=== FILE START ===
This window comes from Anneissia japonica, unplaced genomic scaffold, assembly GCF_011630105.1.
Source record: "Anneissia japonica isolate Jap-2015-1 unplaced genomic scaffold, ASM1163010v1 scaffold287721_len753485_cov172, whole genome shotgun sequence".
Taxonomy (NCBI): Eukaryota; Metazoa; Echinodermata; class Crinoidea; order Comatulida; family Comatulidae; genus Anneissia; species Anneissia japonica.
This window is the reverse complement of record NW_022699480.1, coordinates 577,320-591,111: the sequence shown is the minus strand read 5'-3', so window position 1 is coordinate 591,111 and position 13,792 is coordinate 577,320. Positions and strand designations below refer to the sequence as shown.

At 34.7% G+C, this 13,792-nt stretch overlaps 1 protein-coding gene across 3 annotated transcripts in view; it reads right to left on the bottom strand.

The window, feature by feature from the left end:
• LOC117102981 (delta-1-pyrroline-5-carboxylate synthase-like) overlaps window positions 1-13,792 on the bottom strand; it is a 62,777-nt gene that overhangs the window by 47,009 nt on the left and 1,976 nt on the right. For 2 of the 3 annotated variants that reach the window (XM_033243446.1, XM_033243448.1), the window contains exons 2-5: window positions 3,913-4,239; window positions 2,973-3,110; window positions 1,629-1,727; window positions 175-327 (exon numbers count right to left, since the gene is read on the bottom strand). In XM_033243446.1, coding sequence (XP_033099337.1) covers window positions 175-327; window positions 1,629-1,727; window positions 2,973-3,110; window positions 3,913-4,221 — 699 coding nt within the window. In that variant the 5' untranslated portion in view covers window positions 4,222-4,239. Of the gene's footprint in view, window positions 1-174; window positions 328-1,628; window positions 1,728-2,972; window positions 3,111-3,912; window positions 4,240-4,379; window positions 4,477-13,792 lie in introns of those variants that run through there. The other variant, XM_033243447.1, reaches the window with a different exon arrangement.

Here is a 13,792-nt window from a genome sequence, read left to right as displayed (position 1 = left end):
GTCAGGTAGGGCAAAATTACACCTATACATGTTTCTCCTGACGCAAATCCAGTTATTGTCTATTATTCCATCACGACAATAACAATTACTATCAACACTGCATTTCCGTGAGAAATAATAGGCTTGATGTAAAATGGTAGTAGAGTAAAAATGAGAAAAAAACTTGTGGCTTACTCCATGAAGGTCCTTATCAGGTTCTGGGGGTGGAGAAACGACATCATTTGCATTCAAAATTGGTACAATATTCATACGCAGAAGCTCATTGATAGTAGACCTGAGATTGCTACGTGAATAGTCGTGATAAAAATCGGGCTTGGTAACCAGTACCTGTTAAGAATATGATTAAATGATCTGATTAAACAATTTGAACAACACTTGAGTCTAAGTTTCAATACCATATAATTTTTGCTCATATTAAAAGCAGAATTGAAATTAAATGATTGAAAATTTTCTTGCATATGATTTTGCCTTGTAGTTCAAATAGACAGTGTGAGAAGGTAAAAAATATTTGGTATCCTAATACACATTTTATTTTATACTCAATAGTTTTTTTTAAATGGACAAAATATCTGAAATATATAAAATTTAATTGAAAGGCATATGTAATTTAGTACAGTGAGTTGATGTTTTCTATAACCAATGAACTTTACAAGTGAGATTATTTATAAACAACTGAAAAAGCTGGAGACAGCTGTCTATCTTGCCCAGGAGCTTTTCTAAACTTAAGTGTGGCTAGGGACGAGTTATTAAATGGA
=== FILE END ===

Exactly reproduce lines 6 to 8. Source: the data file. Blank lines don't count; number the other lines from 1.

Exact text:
The window, feature by feature from the left end:
• LOC117102981 (delta-1-pyrroline-5-carboxylate synthase-like) overlaps window positions 1-13,792 on the bottom strand; it is a 62,777-nt gene that overhangs the window by 47,009 nt on the left and 1,976 nt on the right. For 2 of the 3 annotated variants that reach the window (XM_033243446.1, XM_033243448.1), the window contains exons 2-5: window positions 3,913-4,239; window positions 2,973-3,110; window positions 1,629-1,727; window positions 175-327 (exon numbers count right to left, since the gene is read on the bottom strand). In XM_033243446.1, coding sequence (XP_033099337.1) covers window positions 175-327; window positions 1,629-1,727; window positions 2,973-3,110; window positions 3,913-4,221 — 699 coding nt within the window. In that variant the 5' untranslated portion in view covers window positions 4,222-4,239. Of the gene's footprint in view, window positions 1-174; window positions 328-1,628; window positions 1,728-2,972; window positions 3,111-3,912; window positions 4,240-4,379; window positions 4,477-13,792 lie in introns of those variants that run through there. The other variant, XM_033243447.1, reaches the window with a different exon arrangement.

Here is a 13,792-nt window from a genome sequence, read left to right as displayed (position 1 = left end):